Beer Tour of Belgium – Day 4: Gent and Brugge

Morning in Brugge

Clock tower in Brugge

Clock tower in Brugge


Our fourth day in Belgium began with a delicious continental breakfast at Hotel Salvators. Our kitty-friend decided to drop by our table and beg for food while we scarfed down freshly prepared eggs and (Belgian) waffles. I started to appreciate how even your average hotel in Belgium has superior breakfast to that which you’d find in the US.

From there we set off into the brisk Brugge morning to explore the city some more. The buildings, streets, and canals were beautiful in the bright morning light. Most shops were still closed at that hour so we had the streets to ourselves.

One goal was to scope out where we could eat dinner. We walked down one alley that had two hobbit-related restaurants across from each other. Who thought that Lord of the Rings would become a dining empire? The menus looked good, but thoughts of middle earth dining were quickly erased when we spotted Gambrinus’ Pub just off the Grote Markt. Gambrinus is, of course, the unofficial patron saint of beer. And, the pub advertised 400+ beers available.

Canals on beautiful Brugge morning

Canals on beautiful Brugge morning

Amanda and Pandora near a Brugge canal

Amanda and Pandora near a Brugge canal

Brugge clocktower and canal

Brugge clocktower and canal

Me by a Brugge canal

Me by a Brugge canal

Ooidonk Castle

Our plan for the day was to backtrack a bit eastward and hit some places we missed on our scamper to Westvleteren. Ooidonk Castle was only supposed to be open on weekends and it was Monday, but we decided to drive past it to at least take some pictures from the outside.

Ooidonk castle being prepared for a party

Ooidonk castle being prepared for a party

Grounds of castle Ooidonk

Grounds of castle Ooidonk

It was a beautiful arabesque-style castle with bulbous spires; the overcast day with grey clouds helped out the pictures. As expected, the castle was closed to visitors that day and it looked like they were preparing for a special event. Company party? Wedding? Bar Mitzvah? I was jealous no matter what.

Gent

After visiting the castle we headed in to Gent’s city center and quickly found our lunch destination: a sandwich shop in the city center.

Pandora loves Orangina!

Pandora loves Orangina!

Simple but tasty sandwiches in Gent

Simple but tasty sandwiches in Gent

Our lackluster Dutch kept us on the safe side of the menu, ordering tasty ham sandwiches and that drink of indomitable Europe-ness: Orangina! Of course you can find Orangina here in the U.S., but it’s more fun in Europe.

Belfort tower in Gent

Belfort tower in Gent

Our first destination in Gent was the Belfort bell/clock tower. For a nominal entrance charge you can climb 300 feet on a circular stone stairway to the top. There was only once dicey moment on the way up: having to pass another couple who were on their way down.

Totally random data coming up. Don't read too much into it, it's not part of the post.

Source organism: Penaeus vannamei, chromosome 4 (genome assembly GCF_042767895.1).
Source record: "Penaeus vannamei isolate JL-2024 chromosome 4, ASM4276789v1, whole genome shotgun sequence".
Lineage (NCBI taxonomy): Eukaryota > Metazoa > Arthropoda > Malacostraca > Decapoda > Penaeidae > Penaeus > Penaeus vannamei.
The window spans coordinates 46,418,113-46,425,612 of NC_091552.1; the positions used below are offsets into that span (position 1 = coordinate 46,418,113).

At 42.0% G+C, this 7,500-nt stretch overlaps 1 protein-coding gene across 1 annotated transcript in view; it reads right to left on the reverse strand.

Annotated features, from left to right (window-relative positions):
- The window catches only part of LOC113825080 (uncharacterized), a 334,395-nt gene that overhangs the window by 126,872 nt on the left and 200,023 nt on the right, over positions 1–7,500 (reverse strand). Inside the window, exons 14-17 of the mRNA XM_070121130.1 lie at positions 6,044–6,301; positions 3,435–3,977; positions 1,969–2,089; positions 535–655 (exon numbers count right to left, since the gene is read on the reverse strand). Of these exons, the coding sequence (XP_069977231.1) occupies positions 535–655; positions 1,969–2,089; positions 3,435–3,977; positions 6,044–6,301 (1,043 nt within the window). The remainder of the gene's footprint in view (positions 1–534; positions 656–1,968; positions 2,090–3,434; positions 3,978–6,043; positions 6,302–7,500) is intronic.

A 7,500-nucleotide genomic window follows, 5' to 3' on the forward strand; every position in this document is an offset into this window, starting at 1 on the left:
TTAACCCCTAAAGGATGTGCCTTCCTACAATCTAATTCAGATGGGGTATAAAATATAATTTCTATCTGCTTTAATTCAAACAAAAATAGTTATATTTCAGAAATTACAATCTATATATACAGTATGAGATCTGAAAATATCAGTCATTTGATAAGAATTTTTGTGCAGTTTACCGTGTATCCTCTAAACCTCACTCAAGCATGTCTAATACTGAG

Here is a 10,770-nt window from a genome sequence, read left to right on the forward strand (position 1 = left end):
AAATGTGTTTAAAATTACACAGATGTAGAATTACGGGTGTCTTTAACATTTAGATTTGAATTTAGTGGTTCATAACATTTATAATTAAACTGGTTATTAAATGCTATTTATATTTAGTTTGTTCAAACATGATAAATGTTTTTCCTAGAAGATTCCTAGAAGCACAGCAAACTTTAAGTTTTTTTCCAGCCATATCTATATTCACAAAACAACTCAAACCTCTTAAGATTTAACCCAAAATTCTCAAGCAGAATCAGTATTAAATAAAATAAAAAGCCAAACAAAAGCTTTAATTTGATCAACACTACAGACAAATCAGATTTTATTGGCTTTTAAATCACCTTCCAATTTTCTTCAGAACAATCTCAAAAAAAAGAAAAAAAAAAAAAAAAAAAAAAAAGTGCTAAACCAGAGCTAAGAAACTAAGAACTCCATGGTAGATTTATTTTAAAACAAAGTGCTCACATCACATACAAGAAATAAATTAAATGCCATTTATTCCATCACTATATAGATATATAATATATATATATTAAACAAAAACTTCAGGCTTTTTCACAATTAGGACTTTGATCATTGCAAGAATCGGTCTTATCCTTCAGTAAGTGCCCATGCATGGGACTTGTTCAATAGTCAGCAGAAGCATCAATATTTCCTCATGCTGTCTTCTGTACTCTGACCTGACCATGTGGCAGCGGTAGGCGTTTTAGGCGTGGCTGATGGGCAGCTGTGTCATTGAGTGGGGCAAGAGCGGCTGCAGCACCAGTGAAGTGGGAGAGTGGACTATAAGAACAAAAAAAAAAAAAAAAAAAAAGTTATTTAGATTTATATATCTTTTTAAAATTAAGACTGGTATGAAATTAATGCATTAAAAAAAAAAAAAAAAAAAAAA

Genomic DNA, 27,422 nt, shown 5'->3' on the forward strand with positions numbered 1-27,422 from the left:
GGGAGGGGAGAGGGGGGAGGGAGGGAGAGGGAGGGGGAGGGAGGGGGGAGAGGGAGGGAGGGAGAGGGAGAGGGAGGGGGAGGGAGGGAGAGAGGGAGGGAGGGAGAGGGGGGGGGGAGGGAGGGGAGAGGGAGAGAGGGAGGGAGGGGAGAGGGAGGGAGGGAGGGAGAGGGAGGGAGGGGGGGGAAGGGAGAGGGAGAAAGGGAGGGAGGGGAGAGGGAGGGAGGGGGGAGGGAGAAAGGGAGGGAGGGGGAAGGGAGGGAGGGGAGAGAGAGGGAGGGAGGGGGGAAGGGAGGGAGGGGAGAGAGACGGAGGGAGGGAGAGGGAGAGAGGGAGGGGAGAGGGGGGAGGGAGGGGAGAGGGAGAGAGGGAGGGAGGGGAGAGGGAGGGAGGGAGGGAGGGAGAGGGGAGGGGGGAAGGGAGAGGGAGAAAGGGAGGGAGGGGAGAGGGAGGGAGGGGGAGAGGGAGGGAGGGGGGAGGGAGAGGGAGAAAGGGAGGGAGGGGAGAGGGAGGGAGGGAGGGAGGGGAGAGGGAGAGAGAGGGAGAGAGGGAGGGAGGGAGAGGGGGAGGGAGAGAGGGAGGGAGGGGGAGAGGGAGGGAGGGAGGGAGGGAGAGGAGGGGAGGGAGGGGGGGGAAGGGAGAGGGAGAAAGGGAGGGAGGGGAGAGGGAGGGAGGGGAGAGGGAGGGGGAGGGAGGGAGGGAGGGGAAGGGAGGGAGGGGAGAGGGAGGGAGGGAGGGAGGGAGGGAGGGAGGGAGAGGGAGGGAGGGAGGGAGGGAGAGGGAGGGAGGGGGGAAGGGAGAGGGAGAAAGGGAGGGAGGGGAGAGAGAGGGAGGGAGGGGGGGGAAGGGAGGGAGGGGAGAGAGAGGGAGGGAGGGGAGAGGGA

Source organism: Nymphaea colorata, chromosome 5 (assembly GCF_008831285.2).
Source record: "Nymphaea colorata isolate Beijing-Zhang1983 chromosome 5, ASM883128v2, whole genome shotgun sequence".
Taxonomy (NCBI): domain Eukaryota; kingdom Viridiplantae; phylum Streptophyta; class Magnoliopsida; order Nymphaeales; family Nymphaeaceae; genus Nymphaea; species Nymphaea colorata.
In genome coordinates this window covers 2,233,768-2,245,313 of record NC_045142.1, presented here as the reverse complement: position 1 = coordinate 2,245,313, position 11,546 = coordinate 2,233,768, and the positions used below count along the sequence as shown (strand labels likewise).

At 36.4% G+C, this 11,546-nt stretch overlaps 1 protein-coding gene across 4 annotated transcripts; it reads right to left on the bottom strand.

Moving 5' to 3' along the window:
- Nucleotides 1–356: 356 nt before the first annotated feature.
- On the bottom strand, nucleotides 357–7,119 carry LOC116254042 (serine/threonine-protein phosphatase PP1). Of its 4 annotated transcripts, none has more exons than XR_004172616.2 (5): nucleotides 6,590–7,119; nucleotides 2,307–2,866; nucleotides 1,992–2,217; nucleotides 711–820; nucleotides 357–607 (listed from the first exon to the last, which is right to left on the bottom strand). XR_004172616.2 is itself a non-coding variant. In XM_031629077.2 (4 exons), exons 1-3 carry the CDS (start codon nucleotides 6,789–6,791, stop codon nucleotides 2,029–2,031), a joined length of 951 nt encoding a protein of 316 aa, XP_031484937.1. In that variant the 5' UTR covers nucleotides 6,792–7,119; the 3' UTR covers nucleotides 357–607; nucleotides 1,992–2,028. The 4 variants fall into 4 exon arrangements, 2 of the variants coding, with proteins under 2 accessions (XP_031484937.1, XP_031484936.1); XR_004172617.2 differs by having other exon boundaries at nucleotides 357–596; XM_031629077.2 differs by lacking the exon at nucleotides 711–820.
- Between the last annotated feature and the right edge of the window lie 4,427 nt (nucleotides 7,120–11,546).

The tower itself was broken into several floors, allowing you a break to look at ancient artifacts on the way up.

Gargoyle and Chuck in Belfort

Gargoyle and Chuck in Belfort

The gargoyle with whom I’m pictured above was part of the original tower. It’s in rough shape nowadays because way-back-when they used to pour flaming oil out of it to scare the locals.

The view from the top of the tower was scary and amazing at the same time, and made me appreciate that they do not have (many) earthquakes in Belgium. I got a great view of the central city area and nearby landmarks, including an archeological dig happening next door.

St. Baaf's cathedral from Belfort

St. Baaf's cathedral from Belfort

Archeological dig in central Gent

Archeological dig in central Gent

Gent rooftops from the Belfort

Gent rooftops from the Belfort

At the top of the tower was also the mechanism responsible for sounding the clocktower bells. Every 15 minutes it would play a song that was programmed into a large (~4-ft diameter) metallic barrel, much like a giant music box.

Bell tower song drum

Bell tower song drum

If we thought the trip up the circular stairs was scary, we should have waited until we descended in the glass elevator built inside of this ancient stone building. Once that harrowing time had passed, we set out exploring the area some more. St. Baaf’s cathedral had an extensive basement area with many old artifacts. We also passed by the archeological dig site and walked towards Gravensteen castle, perched on the river’s edge.

Archeological dig site from ground level

Archeological dig site from ground level